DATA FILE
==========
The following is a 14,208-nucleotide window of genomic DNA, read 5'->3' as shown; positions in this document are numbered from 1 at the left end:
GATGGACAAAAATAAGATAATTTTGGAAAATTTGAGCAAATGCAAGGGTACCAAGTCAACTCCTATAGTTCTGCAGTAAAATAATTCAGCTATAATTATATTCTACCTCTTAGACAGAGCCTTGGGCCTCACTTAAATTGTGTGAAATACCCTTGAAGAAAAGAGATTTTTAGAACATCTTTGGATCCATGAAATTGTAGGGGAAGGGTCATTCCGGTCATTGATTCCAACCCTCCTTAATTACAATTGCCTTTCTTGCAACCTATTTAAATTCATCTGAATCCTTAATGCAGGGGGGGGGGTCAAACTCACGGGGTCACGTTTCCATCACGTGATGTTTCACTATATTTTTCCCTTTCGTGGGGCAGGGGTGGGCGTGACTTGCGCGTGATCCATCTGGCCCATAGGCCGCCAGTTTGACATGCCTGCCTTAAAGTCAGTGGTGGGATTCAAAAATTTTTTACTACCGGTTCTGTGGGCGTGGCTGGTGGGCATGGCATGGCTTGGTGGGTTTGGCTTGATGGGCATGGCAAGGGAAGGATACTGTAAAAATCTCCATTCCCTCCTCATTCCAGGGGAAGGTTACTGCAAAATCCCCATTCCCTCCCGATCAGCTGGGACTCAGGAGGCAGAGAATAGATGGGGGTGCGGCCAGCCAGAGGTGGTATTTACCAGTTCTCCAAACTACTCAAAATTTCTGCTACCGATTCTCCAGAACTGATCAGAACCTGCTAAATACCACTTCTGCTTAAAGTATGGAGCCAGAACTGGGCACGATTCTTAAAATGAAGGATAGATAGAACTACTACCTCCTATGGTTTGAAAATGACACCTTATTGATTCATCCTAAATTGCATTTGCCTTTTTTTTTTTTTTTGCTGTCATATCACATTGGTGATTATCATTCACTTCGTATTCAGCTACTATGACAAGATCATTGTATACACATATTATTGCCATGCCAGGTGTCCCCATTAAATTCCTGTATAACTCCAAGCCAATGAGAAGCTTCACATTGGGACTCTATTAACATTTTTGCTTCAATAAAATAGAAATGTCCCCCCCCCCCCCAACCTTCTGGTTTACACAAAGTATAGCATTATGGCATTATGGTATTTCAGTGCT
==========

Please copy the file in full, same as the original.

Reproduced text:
The following is a 14,208-nucleotide window of genomic DNA, read 5'->3' as shown; positions in this document are numbered from 1 at the left end:
GATGGACAAAAATAAGATAATTTTGGAAAATTTGAGCAAATGCAAGGGTACCAAGTCAACTCCTATAGTTCTGCAGTAAAATAATTCAGCTATAATTATATTCTACCTCTTAGACAGAGCCTTGGGCCTCACTTAAATTGTGTGAAATACCCTTGAAGAAAAGAGATTTTTAGAACATCTTTGGATCCATGAAATTGTAGGGGAAGGGTCATTCCGGTCATTGATTCCAACCCTCCTTAATTACAATTGCCTTTCTTGCAACCTATTTAAATTCATCTGAATCCTTAATGCAGGGGGGGGGGTCAAACTCACGGGGTCACGTTTCCATCACGTGATGTTTCACTATATTTTTCCCTTTCGTGGGGCAGGGGTGGGCGTGACTTGCGCGTGATCCATCTGGCCCATAGGCCGCCAGTTTGACATGCCTGCCTTAAAGTCAGTGGTGGGATTCAAAAATTTTTTACTACCGGTTCTGTGGGCGTGGCTGGTGGGCATGGCATGGCTTGGTGGGTTTGGCTTGATGGGCATGGCAAGGGAAGGATACTGTAAAAATCTCCATTCCCTCCTCATTCCAGGGGAAGGTTACTGCAAAATCCCCATTCCCTCCCGATCAGCTGGGACTCAGGAGGCAGAGAATAGATGGGGGTGCGGCCAGCCAGAGGTGGTATTTACCAGTTCTCCAAACTACTCAAAATTTCTGCTACCGATTCTCCAGAACTGATCAGAACCTGCTAAATACCACTTCTGCTTAAAGTATGGAGCCAGAACTGGGCACGATTCTTAAAATGAAGGATAGATAGAACTACTACCTCCTATGGTTTGAAAATGACACCTTATTGATTCATCCTAAATTGCATTTGCCTTTTTTTTTTTTTTTGCTGTCATATCACATTGGTGATTATCATTCACTTCGTATTCAGCTACTATGACAAGATCATTGTATACACATATTATTGCCATGCCAGGTGTCCCCATTAAATTCCTGTATAACTCCAAGCCAATGAGAAGCTTCACATTGGGACTCTATTAACATTTTTGCTTCAATAAAATAGAAATGTCCCCCCCCCCCCCAACCTTCTGGTTTACACAAAGTATAGCATTATGGCATTATGGTATTTCAGTGCT